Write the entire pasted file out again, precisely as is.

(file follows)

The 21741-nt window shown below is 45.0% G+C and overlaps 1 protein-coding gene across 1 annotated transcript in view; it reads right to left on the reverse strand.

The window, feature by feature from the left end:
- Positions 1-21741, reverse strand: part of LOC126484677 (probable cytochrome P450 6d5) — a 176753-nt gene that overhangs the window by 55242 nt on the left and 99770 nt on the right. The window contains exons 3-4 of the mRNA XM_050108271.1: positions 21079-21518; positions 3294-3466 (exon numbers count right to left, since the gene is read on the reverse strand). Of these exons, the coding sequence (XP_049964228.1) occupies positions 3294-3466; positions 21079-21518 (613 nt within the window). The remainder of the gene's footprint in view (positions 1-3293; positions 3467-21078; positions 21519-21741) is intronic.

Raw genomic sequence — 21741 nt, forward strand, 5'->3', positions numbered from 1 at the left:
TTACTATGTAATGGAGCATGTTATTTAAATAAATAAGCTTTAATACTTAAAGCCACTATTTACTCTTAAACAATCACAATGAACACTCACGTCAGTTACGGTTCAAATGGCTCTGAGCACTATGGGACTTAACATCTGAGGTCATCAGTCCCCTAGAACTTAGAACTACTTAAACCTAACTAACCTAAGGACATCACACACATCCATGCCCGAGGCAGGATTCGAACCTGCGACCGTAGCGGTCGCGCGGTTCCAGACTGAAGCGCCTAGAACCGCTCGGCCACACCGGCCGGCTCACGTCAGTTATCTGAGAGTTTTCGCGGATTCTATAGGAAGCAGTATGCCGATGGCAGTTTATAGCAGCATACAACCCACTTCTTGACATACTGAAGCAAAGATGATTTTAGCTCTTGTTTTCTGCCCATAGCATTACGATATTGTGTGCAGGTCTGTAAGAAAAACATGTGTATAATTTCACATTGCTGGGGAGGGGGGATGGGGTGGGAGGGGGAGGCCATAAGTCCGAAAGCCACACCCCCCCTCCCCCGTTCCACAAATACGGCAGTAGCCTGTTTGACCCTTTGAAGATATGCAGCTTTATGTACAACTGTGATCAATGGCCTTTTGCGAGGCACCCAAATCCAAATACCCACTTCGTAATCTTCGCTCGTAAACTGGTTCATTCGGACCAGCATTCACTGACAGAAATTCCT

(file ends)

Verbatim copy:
The 21741-nt window shown below is 45.0% G+C and overlaps 1 protein-coding gene across 1 annotated transcript in view; it reads right to left on the reverse strand.

The window, feature by feature from the left end:
- Positions 1-21741, reverse strand: part of LOC126484677 (probable cytochrome P450 6d5) — a 176753-nt gene that overhangs the window by 55242 nt on the left and 99770 nt on the right. The window contains exons 3-4 of the mRNA XM_050108271.1: positions 21079-21518; positions 3294-3466 (exon numbers count right to left, since the gene is read on the reverse strand). Of these exons, the coding sequence (XP_049964228.1) occupies positions 3294-3466; positions 21079-21518 (613 nt within the window). The remainder of the gene's footprint in view (positions 1-3293; positions 3467-21078; positions 21519-21741) is intronic.

Raw genomic sequence — 21741 nt, forward strand, 5'->3', positions numbered from 1 at the left:
TTACTATGTAATGGAGCATGTTATTTAAATAAATAAGCTTTAATACTTAAAGCCACTATTTACTCTTAAACAATCACAATGAACACTCACGTCAGTTACGGTTCAAATGGCTCTGAGCACTATGGGACTTAACATCTGAGGTCATCAGTCCCCTAGAACTTAGAACTACTTAAACCTAACTAACCTAAGGACATCACACACATCCATGCCCGAGGCAGGATTCGAACCTGCGACCGTAGCGGTCGCGCGGTTCCAGACTGAAGCGCCTAGAACCGCTCGGCCACACCGGCCGGCTCACGTCAGTTATCTGAGAGTTTTCGCGGATTCTATAGGAAGCAGTATGCCGATGGCAGTTTATAGCAGCATACAACCCACTTCTTGACATACTGAAGCAAAGATGATTTTAGCTCTTGTTTTCTGCCCATAGCATTACGATATTGTGTGCAGGTCTGTAAGAAAAACATGTGTATAATTTCACATTGCTGGGGAGGGGGGATGGGGTGGGAGGGGGAGGCCATAAGTCCGAAAGCCACACCCCCCCTCCCCCGTTCCACAAATACGGCAGTAGCCTGTTTGACCCTTTGAAGATATGCAGCTTTATGTACAACTGTGATCAATGGCCTTTTGCGAGGCACCCAAATCCAAATACCCACTTCGTAATCTTCGCTCGTAAACTGGTTCATTCGGACCAGCATTCACTGACAGAAATTCCT